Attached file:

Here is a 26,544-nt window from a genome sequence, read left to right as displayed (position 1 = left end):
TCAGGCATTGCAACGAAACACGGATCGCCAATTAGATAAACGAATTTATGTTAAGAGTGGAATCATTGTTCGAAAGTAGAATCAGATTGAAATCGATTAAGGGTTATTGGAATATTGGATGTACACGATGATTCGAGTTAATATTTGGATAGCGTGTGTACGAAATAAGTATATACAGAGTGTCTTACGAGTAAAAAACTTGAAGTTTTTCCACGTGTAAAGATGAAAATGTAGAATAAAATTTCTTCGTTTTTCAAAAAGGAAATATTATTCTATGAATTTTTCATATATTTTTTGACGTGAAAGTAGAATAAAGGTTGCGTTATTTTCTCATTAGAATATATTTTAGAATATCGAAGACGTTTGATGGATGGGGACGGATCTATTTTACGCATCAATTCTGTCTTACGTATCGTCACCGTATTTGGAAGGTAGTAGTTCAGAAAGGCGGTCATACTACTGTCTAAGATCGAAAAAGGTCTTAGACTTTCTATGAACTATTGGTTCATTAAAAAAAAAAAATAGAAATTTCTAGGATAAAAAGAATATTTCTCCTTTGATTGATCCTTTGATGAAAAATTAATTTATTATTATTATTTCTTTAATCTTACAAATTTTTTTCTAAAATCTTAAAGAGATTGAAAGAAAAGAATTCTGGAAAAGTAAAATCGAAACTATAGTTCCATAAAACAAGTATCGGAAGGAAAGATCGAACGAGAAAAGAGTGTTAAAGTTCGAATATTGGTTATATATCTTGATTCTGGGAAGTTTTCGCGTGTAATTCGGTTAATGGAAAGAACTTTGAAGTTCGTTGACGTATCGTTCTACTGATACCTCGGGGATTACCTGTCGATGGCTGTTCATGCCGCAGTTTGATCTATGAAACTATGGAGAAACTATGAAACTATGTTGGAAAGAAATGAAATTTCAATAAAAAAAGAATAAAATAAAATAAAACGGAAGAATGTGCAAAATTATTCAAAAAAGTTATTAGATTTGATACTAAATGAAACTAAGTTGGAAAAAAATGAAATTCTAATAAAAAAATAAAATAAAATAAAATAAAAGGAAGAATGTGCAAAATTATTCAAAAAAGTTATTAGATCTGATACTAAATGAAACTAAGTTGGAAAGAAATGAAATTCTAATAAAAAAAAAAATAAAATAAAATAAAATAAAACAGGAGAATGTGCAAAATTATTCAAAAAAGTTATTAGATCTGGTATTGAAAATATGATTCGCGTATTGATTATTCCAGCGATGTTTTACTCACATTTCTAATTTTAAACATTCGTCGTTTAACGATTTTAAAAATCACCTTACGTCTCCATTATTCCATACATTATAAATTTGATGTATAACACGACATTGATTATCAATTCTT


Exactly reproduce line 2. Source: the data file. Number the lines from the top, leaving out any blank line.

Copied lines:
TCAGGCATTGCAACGAAACACGGATCGCCAATTAGATAAACGAATTTATGTTAAGAGTGGAATCATTGTTCGAAAGTAGAATCAGATTGAAATCGATTAAGGGTTATTGGAATATTGGATGTACACGATGATTCGAGTTAATATTTGGATAGCGTGTGTACGAAATAAGTATATACAGAGTGTCTTACGAGTAAAAAACTTGAAGTTTTTCCACGTGTAAAGATGAAAATGTAGAATAAAATTTCTTCGTTTTTCAAAAAGGAAATATTATTCTATGAATTTTTCATATATTTTTTGACGTGAAAGTAGAATAAAGGTTGCGTTATTTTCTCATTAGAATATATTTTAGAATATCGAAGACGTTTGATGGATGGGGACGGATCTATTTTACGCATCAATTCTGTCTTACGTATCGTCACCGTATTTGGAAGGTAGTAGTTCAGAAAGGCGGTCATACTACTGTCTAAGATCGAAAAAGGTCTTAGACTTTCTATGAACTATTGGTTCATTAAAAAAAAAAAATAGAAATTTCTAGGATAAAAAGAATATTTCTCCTTTGATTGATCCTTTGATGAAAAATTAATTTATTATTATTATTTCTTTAATCTTACAAATTTTTTTCTAAAATCTTAAAGAGATTGAAAGAAAAGAATTCTGGAAAAGTAAAATCGAAACTATAGTTCCATAAAACAAGTATCGGAAGGAAAGATCGAACGAGAAAAGAGTGTTAAAGTTCGAATATTGGTTATATATCTTGATTCTGGGAAGTTTTCGCGTGTAATTCGGTTAATGGAAAGAACTTTGAAGTTCGTTGACGTATCGTTCTACTGATACCTCGGGGATTACCTGTCGATGGCTGTTCATGCCGCAGTTTGATCTATGAAACTATGGAGAAACTATGAAACTATGTTGGAAAGAAATGAAATTTCAATAAAAAAAGAATAAAATAAAATAAAACGGAAGAATGTGCAAAATTATTCAAAAAAGTTATTAGATTTGATACTAAATGAAACTAAGTTGGAAAAAAATGAAATTCTAATAAAAAAATAAAATAAAATAAAATAAAAGGAAGAATGTGCAAAATTATTCAAAAAAGTTATTAGATCTGATACTAAATGAAACTAAGTTGGAAAGAAATGAAATTCTAATAAAAAAAAAAATAAAATAAAATAAAATAAAACAGGAGAATGTGCAAAATTATTCAAAAAAGTTATTAGATCTGGTATTGAAAATATGATTCGCGTATTGATTATTCCAGCGATGTTTTACTCACATTTCTAATTTTAAACATTCGTCGTTTAACGATTTTAAAAATCACCTTACGTCTCCATTATTCCATACATTATAAATTTGATGTATAACACGACATTGATTATCAATTCTT